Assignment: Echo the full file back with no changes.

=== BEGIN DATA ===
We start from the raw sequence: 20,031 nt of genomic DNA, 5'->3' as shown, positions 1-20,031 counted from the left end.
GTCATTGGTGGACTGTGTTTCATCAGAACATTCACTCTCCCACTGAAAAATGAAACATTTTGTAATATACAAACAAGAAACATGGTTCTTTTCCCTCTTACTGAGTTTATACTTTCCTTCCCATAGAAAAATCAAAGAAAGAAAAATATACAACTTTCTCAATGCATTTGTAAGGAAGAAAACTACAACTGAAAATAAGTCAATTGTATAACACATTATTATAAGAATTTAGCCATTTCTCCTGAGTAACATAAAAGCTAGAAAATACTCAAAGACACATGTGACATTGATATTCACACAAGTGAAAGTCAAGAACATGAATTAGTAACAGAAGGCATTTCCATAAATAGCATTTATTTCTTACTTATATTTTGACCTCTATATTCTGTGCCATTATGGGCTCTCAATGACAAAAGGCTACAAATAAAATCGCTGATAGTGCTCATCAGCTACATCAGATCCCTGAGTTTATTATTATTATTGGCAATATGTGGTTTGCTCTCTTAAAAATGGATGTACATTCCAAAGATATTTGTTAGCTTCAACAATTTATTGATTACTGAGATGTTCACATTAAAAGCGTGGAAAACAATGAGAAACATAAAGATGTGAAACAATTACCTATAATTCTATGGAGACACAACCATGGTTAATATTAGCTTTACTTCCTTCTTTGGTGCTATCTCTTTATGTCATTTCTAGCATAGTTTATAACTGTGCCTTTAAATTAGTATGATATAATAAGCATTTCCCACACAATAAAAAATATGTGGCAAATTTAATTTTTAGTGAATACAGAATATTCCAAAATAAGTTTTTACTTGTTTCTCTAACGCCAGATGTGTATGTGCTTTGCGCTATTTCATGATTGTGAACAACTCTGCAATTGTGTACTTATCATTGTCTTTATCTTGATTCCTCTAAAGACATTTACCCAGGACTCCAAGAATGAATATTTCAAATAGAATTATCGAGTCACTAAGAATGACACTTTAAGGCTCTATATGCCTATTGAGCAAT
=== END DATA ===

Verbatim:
We start from the raw sequence: 20,031 nt of genomic DNA, 5'->3' as shown, positions 1-20,031 counted from the left end.
GTCATTGGTGGACTGTGTTTCATCAGAACATTCACTCTCCCACTGAAAAATGAAACATTTTGTAATATACAAACAAGAAACATGGTTCTTTTCCCTCTTACTGAGTTTATACTTTCCTTCCCATAGAAAAATCAAAGAAAGAAAAATATACAACTTTCTCAATGCATTTGTAAGGAAGAAAACTACAACTGAAAATAAGTCAATTGTATAACACATTATTATAAGAATTTAGCCATTTCTCCTGAGTAACATAAAAGCTAGAAAATACTCAAAGACACATGTGACATTGATATTCACACAAGTGAAAGTCAAGAACATGAATTAGTAACAGAAGGCATTTCCATAAATAGCATTTATTTCTTACTTATATTTTGACCTCTATATTCTGTGCCATTATGGGCTCTCAATGACAAAAGGCTACAAATAAAATCGCTGATAGTGCTCATCAGCTACATCAGATCCCTGAGTTTATTATTATTATTGGCAATATGTGGTTTGCTCTCTTAAAAATGGATGTACATTCCAAAGATATTTGTTAGCTTCAACAATTTATTGATTACTGAGATGTTCACATTAAAAGCGTGGAAAACAATGAGAAACATAAAGATGTGAAACAATTACCTATAATTCTATGGAGACACAACCATGGTTAATATTAGCTTTACTTCCTTCTTTGGTGCTATCTCTTTATGTCATTTCTAGCATAGTTTATAACTGTGCCTTTAAATTAGTATGATATAATAAGCATTTCCCACACAATAAAAAATATGTGGCAAATTTAATTTTTAGTGAATACAGAATATTCCAAAATAAGTTTTTACTTGTTTCTCTAACGCCAGATGTGTATGTGCTTTGCGCTATTTCATGATTGTGAACAACTCTGCAATTGTGTACTTATCATTGTCTTTATCTTGATTCCTCTAAAGACATTTACCCAGGACTCCAAGAATGAATATTTCAAATAGAATTATCGAGTCACTAAGAATGACACTTTAAGGCTCTATATGCCTATTGAGCAAT